LINKEDINCOMMENTMORE

A fascinating document of human resilience and creativity, “The Wolfpack” also raises questions about the line between eccentric parenting and child abuse.

Meet the Angulo brothers, all six of them teens, raised in an apartment on the Lower East Side of Manhattan. And seriously, they were raised IN that apartment. Their father, a Peruvian Hare Krishna immigrant unemployed drunk, rarely let them leave the place. One year they were never let outside at all.

Home-schooled by their meek, Michigan-born mother, the boys — who all sport extremely long hair and have first names like Bhagavan and Govinda — grew up learning about the world through movies and videos. For recreation, they’d re-enact scenes from “Reservoir Dogs” and “The Godfather” and assorted horror movies, using outfits and props made out of cereal boxes and whatnot.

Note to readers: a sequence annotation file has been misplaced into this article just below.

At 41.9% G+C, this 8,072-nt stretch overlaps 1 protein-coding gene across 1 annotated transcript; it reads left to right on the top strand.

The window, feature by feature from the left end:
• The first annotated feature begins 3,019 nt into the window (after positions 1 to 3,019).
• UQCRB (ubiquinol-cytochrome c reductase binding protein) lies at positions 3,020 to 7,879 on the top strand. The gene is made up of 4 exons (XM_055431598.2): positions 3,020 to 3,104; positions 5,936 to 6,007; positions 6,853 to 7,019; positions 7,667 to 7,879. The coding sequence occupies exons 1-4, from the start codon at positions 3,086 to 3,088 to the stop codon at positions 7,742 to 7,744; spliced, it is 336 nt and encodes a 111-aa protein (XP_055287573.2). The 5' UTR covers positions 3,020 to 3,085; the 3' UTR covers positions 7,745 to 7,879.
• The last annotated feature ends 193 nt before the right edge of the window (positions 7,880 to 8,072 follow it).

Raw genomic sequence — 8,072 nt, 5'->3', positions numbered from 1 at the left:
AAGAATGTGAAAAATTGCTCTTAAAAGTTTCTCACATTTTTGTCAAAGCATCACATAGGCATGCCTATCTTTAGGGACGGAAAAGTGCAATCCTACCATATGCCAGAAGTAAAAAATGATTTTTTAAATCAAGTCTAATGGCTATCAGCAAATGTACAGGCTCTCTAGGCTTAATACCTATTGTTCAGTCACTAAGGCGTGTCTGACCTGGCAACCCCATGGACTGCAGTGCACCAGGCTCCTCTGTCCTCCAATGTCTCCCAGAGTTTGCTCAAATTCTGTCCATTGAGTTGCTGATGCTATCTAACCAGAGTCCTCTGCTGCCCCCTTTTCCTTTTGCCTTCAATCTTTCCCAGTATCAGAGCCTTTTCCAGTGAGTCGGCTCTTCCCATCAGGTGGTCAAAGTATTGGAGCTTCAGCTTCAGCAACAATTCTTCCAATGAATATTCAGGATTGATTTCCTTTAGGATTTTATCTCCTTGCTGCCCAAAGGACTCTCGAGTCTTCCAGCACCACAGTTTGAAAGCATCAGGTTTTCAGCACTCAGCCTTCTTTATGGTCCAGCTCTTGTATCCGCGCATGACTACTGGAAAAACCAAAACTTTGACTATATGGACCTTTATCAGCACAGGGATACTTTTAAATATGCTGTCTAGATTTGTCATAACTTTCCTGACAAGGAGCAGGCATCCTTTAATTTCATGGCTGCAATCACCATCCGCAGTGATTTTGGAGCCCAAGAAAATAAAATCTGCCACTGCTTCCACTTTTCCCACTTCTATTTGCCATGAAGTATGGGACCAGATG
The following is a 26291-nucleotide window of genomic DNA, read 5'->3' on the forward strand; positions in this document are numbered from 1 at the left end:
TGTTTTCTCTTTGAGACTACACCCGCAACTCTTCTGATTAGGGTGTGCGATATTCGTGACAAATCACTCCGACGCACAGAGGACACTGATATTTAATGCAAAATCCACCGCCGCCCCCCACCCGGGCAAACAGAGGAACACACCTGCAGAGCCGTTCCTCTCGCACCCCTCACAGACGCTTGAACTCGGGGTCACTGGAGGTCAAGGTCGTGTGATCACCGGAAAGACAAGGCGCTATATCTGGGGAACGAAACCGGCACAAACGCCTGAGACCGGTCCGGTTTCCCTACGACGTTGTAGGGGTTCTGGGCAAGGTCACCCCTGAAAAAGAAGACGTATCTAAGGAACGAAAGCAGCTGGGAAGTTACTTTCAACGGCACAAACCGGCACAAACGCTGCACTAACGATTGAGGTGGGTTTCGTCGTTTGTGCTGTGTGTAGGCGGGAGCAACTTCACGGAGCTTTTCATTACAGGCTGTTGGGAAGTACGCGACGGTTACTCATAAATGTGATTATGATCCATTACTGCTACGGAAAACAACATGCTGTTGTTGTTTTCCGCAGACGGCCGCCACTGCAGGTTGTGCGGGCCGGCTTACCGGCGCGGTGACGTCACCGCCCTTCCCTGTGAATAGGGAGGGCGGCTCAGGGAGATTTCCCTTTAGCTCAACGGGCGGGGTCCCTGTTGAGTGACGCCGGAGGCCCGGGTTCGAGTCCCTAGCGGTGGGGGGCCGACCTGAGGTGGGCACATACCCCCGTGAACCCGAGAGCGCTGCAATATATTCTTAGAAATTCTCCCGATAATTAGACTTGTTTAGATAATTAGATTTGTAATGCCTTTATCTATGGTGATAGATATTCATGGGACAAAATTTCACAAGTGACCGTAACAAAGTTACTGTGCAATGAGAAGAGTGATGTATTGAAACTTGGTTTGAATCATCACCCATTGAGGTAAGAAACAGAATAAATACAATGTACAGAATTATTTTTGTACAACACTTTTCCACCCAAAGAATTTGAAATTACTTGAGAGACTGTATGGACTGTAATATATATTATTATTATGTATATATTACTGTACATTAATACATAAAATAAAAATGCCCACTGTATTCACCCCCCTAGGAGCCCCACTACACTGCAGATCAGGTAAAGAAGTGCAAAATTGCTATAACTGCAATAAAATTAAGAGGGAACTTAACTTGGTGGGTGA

Their isolation begins to dissipate when one brother dares to leave the apartment wearing a horror-movie mask and wanders down to the street, where he’s picked up eventually and sent to a mental hospital. He’s returned to the apartment after a week, but his glimpse of the outside world inspires the others to test freedom.

Which is when director Crystal Moselle discovers them. They’re still living their movie-fueled, enclosed lives for the most part, but also beginning to explore the bigger world. She follows them on the subway, to Coney Island and, most remarkably, trails them as they set out to see their first film in a theater. Their minds are blown.

Luckily, the family also filmed their sequestered life — movie re-enactments, a bizarre Halloween party, a dance routine to cheesy pop. It all adds up to a story of the human spirit’s ability to survive and even thrive despite twisted circumstance.

TLong@detroitnews.com

twitter.com/toomuchTomLong

‘The Wolfpack’

GRADE: B+

Rated R for language

Running time: 80 minutes

LINKEDINCOMMENTMORE
Read or Share this story: http://detne.ws/1Nh47hW